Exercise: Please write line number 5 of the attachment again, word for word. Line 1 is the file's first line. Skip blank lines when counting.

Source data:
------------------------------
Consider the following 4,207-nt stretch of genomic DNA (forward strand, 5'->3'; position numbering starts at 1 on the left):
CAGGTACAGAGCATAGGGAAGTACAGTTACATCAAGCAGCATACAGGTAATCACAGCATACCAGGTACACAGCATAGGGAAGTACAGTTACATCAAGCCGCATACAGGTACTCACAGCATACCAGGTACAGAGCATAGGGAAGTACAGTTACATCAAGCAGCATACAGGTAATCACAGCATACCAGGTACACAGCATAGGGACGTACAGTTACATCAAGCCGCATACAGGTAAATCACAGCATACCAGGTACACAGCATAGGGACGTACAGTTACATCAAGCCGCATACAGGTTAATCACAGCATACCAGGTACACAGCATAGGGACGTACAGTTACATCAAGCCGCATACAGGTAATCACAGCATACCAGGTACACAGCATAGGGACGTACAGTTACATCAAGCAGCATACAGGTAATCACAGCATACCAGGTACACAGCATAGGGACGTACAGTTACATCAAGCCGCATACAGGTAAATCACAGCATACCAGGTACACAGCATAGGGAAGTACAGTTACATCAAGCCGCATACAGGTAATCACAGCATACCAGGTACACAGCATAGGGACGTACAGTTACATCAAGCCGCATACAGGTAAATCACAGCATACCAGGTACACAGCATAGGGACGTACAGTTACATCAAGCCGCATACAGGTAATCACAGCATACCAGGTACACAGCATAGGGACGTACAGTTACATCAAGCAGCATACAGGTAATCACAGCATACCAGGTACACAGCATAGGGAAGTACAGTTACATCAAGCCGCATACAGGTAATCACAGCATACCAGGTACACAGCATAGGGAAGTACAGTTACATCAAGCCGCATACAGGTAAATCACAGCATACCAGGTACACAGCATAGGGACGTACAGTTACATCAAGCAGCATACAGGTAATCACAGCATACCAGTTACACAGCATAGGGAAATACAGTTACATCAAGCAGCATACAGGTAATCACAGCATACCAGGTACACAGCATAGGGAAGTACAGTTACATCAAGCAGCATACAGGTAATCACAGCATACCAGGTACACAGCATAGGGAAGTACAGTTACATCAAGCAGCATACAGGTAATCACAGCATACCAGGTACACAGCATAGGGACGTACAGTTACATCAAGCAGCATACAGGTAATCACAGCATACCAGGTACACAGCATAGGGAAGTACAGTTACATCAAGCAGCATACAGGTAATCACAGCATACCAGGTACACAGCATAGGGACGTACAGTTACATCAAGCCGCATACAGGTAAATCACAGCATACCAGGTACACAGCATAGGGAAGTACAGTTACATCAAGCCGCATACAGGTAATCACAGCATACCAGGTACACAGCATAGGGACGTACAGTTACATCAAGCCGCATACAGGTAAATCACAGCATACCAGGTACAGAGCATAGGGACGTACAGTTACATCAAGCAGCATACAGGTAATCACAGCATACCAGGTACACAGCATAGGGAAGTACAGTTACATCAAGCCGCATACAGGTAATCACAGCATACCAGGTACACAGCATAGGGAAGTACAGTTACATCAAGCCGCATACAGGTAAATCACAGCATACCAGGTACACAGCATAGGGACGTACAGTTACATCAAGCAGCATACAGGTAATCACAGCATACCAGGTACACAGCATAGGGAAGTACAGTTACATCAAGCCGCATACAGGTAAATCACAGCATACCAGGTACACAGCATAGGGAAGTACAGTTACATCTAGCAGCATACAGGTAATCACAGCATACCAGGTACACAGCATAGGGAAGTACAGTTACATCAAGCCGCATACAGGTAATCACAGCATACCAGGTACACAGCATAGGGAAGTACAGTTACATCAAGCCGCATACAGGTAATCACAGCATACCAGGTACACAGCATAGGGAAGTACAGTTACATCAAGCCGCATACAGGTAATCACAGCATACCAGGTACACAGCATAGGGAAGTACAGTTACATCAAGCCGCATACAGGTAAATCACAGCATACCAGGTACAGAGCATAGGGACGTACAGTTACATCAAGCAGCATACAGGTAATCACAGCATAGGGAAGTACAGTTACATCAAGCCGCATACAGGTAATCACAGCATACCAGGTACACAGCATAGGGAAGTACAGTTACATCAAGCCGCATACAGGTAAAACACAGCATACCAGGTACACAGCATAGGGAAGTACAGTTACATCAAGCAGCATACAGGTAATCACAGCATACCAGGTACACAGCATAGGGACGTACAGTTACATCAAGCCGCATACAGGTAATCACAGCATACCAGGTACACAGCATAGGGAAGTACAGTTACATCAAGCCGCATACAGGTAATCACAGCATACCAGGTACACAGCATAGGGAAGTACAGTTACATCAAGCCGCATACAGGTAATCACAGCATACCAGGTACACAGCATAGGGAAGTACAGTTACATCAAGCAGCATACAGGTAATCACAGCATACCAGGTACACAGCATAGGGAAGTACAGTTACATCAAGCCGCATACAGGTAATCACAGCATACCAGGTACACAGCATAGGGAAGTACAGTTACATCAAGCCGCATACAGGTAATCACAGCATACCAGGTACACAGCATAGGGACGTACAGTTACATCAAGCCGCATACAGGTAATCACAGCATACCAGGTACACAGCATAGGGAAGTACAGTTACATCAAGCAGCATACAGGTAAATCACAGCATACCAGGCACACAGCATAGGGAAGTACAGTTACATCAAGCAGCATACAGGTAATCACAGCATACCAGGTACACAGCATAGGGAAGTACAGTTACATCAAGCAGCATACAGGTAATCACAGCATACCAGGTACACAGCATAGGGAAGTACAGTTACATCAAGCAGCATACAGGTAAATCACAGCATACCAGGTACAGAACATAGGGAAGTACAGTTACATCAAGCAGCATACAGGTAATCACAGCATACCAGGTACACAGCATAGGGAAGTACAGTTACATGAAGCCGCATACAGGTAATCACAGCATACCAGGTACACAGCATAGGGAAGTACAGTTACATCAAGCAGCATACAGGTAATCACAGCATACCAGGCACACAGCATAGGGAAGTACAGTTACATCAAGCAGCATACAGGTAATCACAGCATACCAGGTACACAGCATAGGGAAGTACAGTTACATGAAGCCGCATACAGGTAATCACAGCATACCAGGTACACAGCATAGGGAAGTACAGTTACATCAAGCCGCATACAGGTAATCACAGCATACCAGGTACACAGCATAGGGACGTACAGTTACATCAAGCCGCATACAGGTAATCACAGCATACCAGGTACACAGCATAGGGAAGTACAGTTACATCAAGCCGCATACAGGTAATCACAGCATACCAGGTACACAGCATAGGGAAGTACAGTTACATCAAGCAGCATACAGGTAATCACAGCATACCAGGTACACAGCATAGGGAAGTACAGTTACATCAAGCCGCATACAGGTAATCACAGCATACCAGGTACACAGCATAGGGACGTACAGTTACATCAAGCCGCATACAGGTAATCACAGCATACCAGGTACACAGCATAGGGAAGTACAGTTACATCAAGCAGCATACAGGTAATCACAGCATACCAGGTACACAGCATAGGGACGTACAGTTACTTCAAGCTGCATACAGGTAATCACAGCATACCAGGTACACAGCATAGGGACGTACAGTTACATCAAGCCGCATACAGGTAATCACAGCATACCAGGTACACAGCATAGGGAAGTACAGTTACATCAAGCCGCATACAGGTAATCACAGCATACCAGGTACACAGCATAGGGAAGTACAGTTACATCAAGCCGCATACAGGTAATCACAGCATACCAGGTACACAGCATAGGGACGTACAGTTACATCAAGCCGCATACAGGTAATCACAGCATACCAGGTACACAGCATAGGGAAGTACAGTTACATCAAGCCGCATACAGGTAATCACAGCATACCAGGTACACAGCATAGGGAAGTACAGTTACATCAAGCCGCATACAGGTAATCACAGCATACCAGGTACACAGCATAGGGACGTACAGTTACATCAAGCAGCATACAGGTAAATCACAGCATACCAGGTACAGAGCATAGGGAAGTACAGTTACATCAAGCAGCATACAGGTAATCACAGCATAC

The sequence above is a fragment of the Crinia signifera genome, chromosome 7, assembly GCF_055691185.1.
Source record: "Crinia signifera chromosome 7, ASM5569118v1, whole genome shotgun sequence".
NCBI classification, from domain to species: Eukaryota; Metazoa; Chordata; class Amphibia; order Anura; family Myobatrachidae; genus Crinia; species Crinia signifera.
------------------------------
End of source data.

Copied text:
NCBI classification, from domain to species: Eukaryota; Metazoa; Chordata; class Amphibia; order Anura; family Myobatrachidae; genus Crinia; species Crinia signifera.